Many niche publishers are assessing their print magazines as media budgets and ad dollars shrink this year. But you may be missing out on revenue opportunities by cutting issues or closing up entirely. Read on for five evaluation tactics from Erin Peterson, owner at Capstone Communications. This article was first published in Pages magazine, published by Lane Press. – Editors
As organizations look to slash budgets in this difficult time, one line item in many communications offices is getting particular scrutiny: the print magazine.
It’s no secret why. The costs of printing and mailing can add up quickly. And unlike gauging social media by clicks and likes and shares, measuring the effectiveness of print magazines can be tough. As our screen time skyrockets, it may seem wise just to meet people where they are.
But the reality may be more complex — and ripe with opportunity. Before making cuts to your print magazine, you might ask: Have you done the work to maximize its potential?
If your print magazine is on thin ice, or if you just want to make sure you’re squeezing the most value out of every page, consider these tactics. They’ll amp up your publication’s value to your readers — and your organization.
1. Make the most of your “push communication.”
Magazines that arrive in readers’ mailboxes are “push communications” — you are in control of who receives your publication and when they receive it.
That’s a big and often underestimated benefit: Your audience will have to interact with it, even if only to scan the front and back covers on the way to the recycling bin. Many will spend a few minutes flipping through the pages looking for a headline or photo that catches their eye. Connect with the right story, and they’ll read a few articles or save it on the coffee table for later.
Your website and digital publications, by contrast, are “pull communications.” They’re available on your readers’ terms, which means you don’t have the same control over who sees them and when (or if they see them at all). Will they read that email you sent, or will it get funneled to spam? Is the algorithm squashing that perfectly worded Facebook post? Will it occur to your audience spontaneously to visit your website?
When your readers need to take action in order to access this content (open an email, visit a website, happen upon your social media posts), it’s incumbent on you to do more work to raise its visibility: advertisements, SEO, interviews, and more.
Pull communications require teams to spend much more of their time marketing and promoting the content they’ve produced. Push communications, like a mailed print magazine, allow teams to spend their time focusing primarily on producing content their audience loves.
Moving from a print magazine to a digital one is more than just a change of medium. It changes who will see your publication and even how they read it. If someone tweets a link to your story, there’s just a 40 percent chance that they’ve actually read beyond the headline, according to a study by Columbia University. And if they click through to the story? Chartbeat data suggests that only a quarter of readers will make it to the end. By contrast, qualitative responses from a University of Alabama study suggest readers stick to print. “I’ll actually read the articles in the hard copy,” says one respondent. “I just skim online.” In the end, moving from print to digital — from push to pull — will help you cut costs. But at what price?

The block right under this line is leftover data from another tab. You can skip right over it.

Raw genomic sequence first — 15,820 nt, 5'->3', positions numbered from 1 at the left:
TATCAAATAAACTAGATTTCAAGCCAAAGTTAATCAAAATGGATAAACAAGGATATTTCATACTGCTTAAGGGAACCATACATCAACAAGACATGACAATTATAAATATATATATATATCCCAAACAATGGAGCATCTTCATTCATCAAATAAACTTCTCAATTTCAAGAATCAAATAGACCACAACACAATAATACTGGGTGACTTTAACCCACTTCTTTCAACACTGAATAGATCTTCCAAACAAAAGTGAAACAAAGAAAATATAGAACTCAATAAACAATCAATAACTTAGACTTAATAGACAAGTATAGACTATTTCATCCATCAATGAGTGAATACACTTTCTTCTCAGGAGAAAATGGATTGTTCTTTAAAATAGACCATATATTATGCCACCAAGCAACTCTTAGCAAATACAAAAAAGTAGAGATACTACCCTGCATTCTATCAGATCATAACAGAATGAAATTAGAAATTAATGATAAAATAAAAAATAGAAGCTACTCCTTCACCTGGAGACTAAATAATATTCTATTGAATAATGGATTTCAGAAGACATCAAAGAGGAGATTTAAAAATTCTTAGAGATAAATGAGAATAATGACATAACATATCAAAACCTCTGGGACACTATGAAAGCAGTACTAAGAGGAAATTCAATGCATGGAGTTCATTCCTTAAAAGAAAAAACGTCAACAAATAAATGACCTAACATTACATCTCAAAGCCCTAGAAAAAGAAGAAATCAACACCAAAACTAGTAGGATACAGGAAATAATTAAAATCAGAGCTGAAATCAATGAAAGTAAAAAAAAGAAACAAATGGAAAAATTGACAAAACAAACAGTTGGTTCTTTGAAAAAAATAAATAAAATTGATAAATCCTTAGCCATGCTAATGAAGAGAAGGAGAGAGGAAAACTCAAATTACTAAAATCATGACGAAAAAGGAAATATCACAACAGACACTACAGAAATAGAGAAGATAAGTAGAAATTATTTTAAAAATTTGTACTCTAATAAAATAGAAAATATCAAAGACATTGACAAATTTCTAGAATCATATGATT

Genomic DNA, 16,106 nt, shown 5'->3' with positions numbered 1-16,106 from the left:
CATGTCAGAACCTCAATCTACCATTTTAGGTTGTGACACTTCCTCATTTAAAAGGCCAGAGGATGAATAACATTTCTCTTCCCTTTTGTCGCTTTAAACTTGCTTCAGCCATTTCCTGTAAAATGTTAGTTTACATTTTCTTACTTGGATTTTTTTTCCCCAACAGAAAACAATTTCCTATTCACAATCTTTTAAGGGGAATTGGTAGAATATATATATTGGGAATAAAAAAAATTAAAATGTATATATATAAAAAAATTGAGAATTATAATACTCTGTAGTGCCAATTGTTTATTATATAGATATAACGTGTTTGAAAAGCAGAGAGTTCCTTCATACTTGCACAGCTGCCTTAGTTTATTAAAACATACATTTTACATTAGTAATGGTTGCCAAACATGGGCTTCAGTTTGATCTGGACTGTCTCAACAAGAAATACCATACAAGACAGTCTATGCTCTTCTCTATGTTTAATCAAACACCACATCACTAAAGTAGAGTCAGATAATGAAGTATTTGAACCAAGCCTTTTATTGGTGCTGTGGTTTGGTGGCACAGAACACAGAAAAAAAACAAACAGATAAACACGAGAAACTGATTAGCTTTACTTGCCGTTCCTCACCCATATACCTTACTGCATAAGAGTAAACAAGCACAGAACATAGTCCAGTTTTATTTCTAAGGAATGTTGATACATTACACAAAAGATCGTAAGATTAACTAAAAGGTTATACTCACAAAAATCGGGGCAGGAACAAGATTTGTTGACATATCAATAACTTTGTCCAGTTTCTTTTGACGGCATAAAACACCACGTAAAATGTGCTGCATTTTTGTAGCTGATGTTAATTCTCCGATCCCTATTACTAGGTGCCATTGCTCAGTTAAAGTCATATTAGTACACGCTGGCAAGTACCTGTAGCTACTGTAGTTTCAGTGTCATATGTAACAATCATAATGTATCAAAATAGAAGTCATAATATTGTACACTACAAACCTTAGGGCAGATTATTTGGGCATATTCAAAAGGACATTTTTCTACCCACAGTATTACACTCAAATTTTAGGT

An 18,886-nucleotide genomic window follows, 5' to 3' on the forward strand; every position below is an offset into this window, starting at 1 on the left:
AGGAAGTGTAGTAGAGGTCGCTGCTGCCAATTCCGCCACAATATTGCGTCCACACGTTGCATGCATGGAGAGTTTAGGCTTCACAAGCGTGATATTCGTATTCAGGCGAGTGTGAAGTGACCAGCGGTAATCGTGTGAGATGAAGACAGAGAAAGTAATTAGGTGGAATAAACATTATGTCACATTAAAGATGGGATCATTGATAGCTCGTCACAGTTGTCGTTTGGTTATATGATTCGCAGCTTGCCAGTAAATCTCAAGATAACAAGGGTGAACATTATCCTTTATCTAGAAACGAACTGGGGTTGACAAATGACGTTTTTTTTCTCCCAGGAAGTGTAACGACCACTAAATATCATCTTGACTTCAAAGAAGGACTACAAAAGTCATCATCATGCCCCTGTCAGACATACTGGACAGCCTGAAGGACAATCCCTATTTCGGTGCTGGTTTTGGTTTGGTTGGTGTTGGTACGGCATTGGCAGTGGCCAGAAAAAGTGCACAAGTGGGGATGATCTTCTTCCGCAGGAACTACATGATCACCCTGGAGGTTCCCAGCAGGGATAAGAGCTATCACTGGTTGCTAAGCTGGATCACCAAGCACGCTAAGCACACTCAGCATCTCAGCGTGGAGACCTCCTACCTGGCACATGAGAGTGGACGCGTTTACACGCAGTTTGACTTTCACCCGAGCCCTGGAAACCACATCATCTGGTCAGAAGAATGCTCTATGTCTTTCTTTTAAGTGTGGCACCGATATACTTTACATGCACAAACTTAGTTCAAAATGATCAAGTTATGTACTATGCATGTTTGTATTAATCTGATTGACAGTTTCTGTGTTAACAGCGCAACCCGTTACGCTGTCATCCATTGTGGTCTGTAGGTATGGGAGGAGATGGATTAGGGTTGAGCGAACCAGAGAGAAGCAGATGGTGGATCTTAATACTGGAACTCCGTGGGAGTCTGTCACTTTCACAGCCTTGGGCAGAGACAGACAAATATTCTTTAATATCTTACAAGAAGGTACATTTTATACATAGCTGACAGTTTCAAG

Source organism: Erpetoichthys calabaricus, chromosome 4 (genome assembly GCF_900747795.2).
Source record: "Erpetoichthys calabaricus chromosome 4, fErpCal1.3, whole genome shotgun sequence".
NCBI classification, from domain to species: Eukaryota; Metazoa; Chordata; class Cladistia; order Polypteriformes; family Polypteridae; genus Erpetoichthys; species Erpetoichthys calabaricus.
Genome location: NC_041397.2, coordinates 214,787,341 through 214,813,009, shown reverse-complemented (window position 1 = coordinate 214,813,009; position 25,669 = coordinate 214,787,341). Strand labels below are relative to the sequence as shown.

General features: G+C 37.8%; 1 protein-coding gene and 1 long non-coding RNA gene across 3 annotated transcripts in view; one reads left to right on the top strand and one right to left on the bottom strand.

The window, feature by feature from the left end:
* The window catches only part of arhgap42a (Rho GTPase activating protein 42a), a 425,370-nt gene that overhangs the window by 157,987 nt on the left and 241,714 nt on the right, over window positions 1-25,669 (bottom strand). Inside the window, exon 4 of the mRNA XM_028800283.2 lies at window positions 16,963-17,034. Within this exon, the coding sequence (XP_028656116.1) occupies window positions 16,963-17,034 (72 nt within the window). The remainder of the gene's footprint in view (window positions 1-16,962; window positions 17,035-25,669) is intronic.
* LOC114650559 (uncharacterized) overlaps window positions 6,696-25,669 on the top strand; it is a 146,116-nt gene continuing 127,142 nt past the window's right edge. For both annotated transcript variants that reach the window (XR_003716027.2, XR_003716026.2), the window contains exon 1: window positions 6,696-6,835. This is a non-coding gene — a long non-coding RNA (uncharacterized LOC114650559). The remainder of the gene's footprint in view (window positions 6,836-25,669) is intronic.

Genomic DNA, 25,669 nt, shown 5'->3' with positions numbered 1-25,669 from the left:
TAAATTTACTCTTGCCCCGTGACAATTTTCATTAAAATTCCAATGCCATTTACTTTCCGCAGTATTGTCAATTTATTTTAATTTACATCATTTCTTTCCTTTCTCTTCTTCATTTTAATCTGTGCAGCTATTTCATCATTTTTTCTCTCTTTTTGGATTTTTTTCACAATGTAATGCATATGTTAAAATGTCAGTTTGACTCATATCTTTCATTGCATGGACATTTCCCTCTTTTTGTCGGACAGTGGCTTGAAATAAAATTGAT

2. Use your second-most valuable page strategically.
In the consumer magazine world, ad rates tell a story about the value of each page of your publication. Your front cover is your most valuable real estate, and the back cover comes in a close second.
Most of us know to treat front covers with the attention they deserve. But if you’re not selling ads on your back cover (like many alumni and association magazines), you may be giving the content that does appear on that page short-shrift.
I’ve seen countless alumni magazines, for example, dedicate the page to a captionless campus photo. I’ve seen association magazines literally run nothing on the back — just a solid color with nothing on it.
You can do better.
Certainly, that page can be used as a way to promote content that appears in the issue.
But you can also do more than that: I’ve seen colleges ask nostalgia-based questions on that page (“Tell us about your favorite campus concert” or “Share a story about your favorite professor.”) Readers love it and happily share their memories.
The benefits of such a technique are myriad: Respondents are reminded of the many reasons they appreciate their institution. Magazines, meanwhile, get crowdsourced content that can be edited and run as a packaged feature or department. (One alumni magazine heard from so many readers for one of its questions that it devoted nearly 10 pages to the responses.)
If that’s not appropriate for your readers, you might decide to share a few simple statistics or key messages. I’ve seen community colleges tout graduation rates, employment statistics, and awards on its back page. Even if all the reader does is glance at the issue, they’ll see a small handful of strategic messages that are important for your organization.
Next Week: Tactics #3-#5 for your print magazine!
More about Erin: Erin Peterson is the owner of Capstone Communications. This Minneapolis based company provides editorial and consulting services to help colleges and universities make the most of their alumni magazines. To get a five-page research report on building a case for your print magazine, email firstname.lastname@example.org. This article was first published in Pages magazine, published by Lane Press.
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